Photo by Melody

PlantFiles: Aaron's Beard, Creeping St. John's Wort, Rose of Sharon
Hypericum calycinum

Family: Clusiaceae
Genus: Hypericum (hy-PER-ee-kum) (Info)
Species: calycinum (ka-LEE-kin-um) (Info)

8 vendors have this plant for sale.

12 members have or want this plant for trade.


18-24 in. (45-60 cm)

15-18 in. (38-45 cm)

USDA Zone 6a: to -23.3 C (-10 F)
USDA Zone 6b: to -20.5 C (-5 F)
USDA Zone 7a: to -17.7 C (0 F)
USDA Zone 7b: to -14.9 C (5 F)
USDA Zone 8a: to -12.2 C (10 F)
USDA Zone 8b: to -9.4 C (15 F)
USDA Zone 9a: to -6.6 C (20 F)
USDA Zone 9b: to -3.8 C (25 F)
USDA Zone 10a: to -1.1 C (30 F)
USDA Zone 10b: to 1.7 C (35 F)

Sun Exposure:
Full Sun
Sun to Partial Shade
Light Shade

Unknown - Tell us

Bloom Color:
Bright Yellow

Bloom Time:
Late Spring/Early Summer


Other details:
Drought-tolerant; suitable for xeriscaping
This plant is resistant to deer

Soil pH requirements:
Unknown - Tell us

Patent Information:
Unknown - Tell us

Propagation Methods:
Unknown - Tell us

Seed Collecting:
Unknown - Tell us

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3 positives
4 neutrals
1 negative

Gardeners' Notes:

Neutral DavidLMo On Aug 13, 2014, DavidLMo from St Joseph, MO wrote:

Planted three plants last year late in the season and they died in our horrible winter. Planted four in May and they never flowered. Sigh. I so looked forward to them covering a bank.

Neutral jpaczkowski0 On Jan 27, 2010, jpaczkowski0 from Houston, TX wrote:

I planted 2 St. John's Worts last spring from very small mail order specimens. They have steadily grown at a small pace into beautiful ground cover-like plants. The small leaves are a very healthy medium-green and the plants are about 2 ft. wide. I have yet to see them flower (maybe this year!). These aren't showing any invasive tendencies here and I have them planted in part sun with amended soil, right under my pomegranate. They aren't diciduous in my area and the leaves don't change color as some say they do. We have had unusually long frosts here the last 2 months and they weren't harmed a bit. These seem very hardy so far without any additional needs.

Update: These 2 plants of mine have never flowered. They spread with shallow underground shoots and I have to keep trimming them back. I wouldn't call them invasive as it's simple to clip. However, not great for a garden bed but might be good for naturalization or in a woodsy area. If you want to cover a large space wtihout any effort, this works. They have stayed evergreen in my area. I will probably pull and plant something with flowers instead.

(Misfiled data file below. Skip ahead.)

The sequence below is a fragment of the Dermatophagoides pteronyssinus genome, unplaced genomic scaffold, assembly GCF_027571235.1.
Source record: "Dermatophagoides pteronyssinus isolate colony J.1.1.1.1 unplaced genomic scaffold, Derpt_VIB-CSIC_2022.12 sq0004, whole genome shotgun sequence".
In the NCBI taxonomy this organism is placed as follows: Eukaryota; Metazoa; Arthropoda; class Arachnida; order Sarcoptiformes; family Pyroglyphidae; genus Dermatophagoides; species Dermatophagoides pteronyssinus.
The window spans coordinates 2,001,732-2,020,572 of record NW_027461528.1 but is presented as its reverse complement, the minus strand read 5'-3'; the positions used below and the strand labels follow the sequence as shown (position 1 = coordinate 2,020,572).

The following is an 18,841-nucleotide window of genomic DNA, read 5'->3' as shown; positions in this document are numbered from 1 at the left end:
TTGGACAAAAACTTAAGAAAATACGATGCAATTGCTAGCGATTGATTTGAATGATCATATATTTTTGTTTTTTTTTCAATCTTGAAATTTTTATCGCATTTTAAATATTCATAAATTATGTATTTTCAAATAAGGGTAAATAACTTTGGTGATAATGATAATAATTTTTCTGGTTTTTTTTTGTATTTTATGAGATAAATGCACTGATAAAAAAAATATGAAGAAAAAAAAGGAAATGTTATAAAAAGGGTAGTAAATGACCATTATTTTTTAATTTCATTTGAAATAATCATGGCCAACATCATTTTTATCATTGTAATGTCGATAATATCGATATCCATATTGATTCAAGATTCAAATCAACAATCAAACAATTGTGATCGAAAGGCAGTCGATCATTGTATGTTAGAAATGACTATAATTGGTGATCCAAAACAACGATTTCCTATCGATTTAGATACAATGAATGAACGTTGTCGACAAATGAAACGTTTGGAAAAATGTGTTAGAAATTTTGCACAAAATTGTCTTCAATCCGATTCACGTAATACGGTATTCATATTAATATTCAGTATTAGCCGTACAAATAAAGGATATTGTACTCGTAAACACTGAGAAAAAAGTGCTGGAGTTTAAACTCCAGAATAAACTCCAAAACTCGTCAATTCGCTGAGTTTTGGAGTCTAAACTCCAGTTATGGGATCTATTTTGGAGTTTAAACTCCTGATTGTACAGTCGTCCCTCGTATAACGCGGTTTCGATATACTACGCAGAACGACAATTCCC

Positive myclayjar On Apr 25, 2009, myclayjar from Elgin, TX wrote:

In Zone 8 I have this growing in sandy, alkaline soil in morning sun & afternoon dappled shade. It has 1 bloom set right now (April). I'm looking forward to many more.

Our area has been in an exceptional drought & this plant has spread a little in the 4 years I've had it; but has not been invasive. If it ever starts raining it might do better here.

I really enjoy the green all year & the flowers are gorgeous.

Positive pbtxlady On Mar 28, 2009, pbtxlady from Garland, TX (Zone 8a) wrote:

This plant grows well for me in shade to part shade. It doesn't bloom in shade, but the foliage is quite healthy and resembles creeping thyme. It can be a thug, so it's not really appropriate in a flower bed, but it makes an excellent groundcover. Bears some foot traffic.

After 4 years, my hypericum is nowhere near the 18-24" described above. The tallest areas are about 12".

Neutral lwhalliday On Jun 3, 2006, lwhalliday from Pittsboro, NC (Zone 7a) wrote:

This is growing outside an office building in Raleigh, NC. I hadn't noticed the blooms until this spring - and they're beautiful! I had to know what it was, so I did a search here and finally identified it.

Negative sparsonsusa On Jan 11, 2006, sparsonsusa from Castro Valley, CA (Zone 9a) wrote:

Highly invasive. I don't recommend planting for any reason, especially in California.

Positive alien On Jun 19, 2003, alien from Lakehead, CA wrote:

I love this plant. It's drought and deer resistent. It has beautiful yellow flowers in the summer. I have nasty red dirt and rock soil which it seems to thrive on. I highly reccommend it!

Since it is such a tough resilient plant, I can see where if it was given an easy life (good water & soil) it could become very invasive. But if you have a tough spot for it, I'd give it a try!

Neutral smiln32 On Aug 30, 2002, smiln32 from Oklahoma City, OK (Zone 7a) wrote:

Aaron's beard grows by underground stems that send up vigorous new growth. It can be invasive in some zones. It actually partially deciduous.


This plant has been said to grow in the following regions:

, (2 reports)
Gurley, Alabama
Arcata, California
Castro Valley, California
Lakehead, California
Manteca, California
Santa Barbara, California
Littleton, Colorado
Lewes, Delaware
Mount Sterling, Kentucky
North Yarmouth, Maine
Blissfield, Michigan
Saint Joseph, Missouri
Asheville, North Carolina
Pittsboro, North Carolina
Edmond, Oklahoma
Gold Hill, Oregon
Dover, Pennsylvania
Conway, South Carolina
Elgin, Texas
Garland, Texas
Houston, Texas
Kerrville, Texas
Salt Lake City, Utah

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